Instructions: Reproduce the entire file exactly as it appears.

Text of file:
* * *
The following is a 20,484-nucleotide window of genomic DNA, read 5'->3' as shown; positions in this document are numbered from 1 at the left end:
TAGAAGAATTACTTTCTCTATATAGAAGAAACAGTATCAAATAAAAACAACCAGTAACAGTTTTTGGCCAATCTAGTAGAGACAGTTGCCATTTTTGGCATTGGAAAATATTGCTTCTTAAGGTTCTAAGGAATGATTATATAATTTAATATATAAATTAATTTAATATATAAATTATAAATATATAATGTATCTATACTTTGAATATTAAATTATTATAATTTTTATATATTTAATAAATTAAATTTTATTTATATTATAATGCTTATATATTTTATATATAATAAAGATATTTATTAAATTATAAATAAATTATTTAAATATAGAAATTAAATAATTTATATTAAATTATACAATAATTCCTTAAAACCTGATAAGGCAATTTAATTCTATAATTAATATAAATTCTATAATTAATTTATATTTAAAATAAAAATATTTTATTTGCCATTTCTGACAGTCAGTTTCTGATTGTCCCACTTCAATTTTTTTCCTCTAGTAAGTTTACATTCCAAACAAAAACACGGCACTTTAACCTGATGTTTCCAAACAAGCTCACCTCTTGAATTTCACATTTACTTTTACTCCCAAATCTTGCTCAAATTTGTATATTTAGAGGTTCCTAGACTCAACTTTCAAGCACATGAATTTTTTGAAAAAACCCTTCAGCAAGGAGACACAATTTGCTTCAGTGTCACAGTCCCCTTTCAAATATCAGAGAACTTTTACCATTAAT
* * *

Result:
The following is a 20,484-nucleotide window of genomic DNA, read 5'->3' as shown; positions in this document are numbered from 1 at the left end:
TAGAAGAATTACTTTCTCTATATAGAAGAAACAGTATCAAATAAAAACAACCAGTAACAGTTTTTGGCCAATCTAGTAGAGACAGTTGCCATTTTTGGCATTGGAAAATATTGCTTCTTAAGGTTCTAAGGAATGATTATATAATTTAATATATAAATTAATTTAATATATAAATTATAAATATATAATGTATCTATACTTTGAATATTAAATTATTATAATTTTTATATATTTAATAAATTAAATTTTATTTATATTATAATGCTTATATATTTTATATATAATAAAGATATTTATTAAATTATAAATAAATTATTTAAATATAGAAATTAAATAATTTATATTAAATTATACAATAATTCCTTAAAACCTGATAAGGCAATTTAATTCTATAATTAATATAAATTCTATAATTAATTTATATTTAAAATAAAAATATTTTATTTGCCATTTCTGACAGTCAGTTTCTGATTGTCCCACTTCAATTTTTTTCCTCTAGTAAGTTTACATTCCAAACAAAAACACGGCACTTTAACCTGATGTTTCCAAACAAGCTCACCTCTTGAATTTCACATTTACTTTTACTCCCAAATCTTGCTCAAATTTGTATATTTAGAGGTTCCTAGACTCAACTTTCAAGCACATGAATTTTTTGAAAAAACCCTTCAGCAAGGAGACACAATTTGCTTCAGTGTCACAGTCCCCTTTCAAATATCAGAGAACTTTTACCATTAAT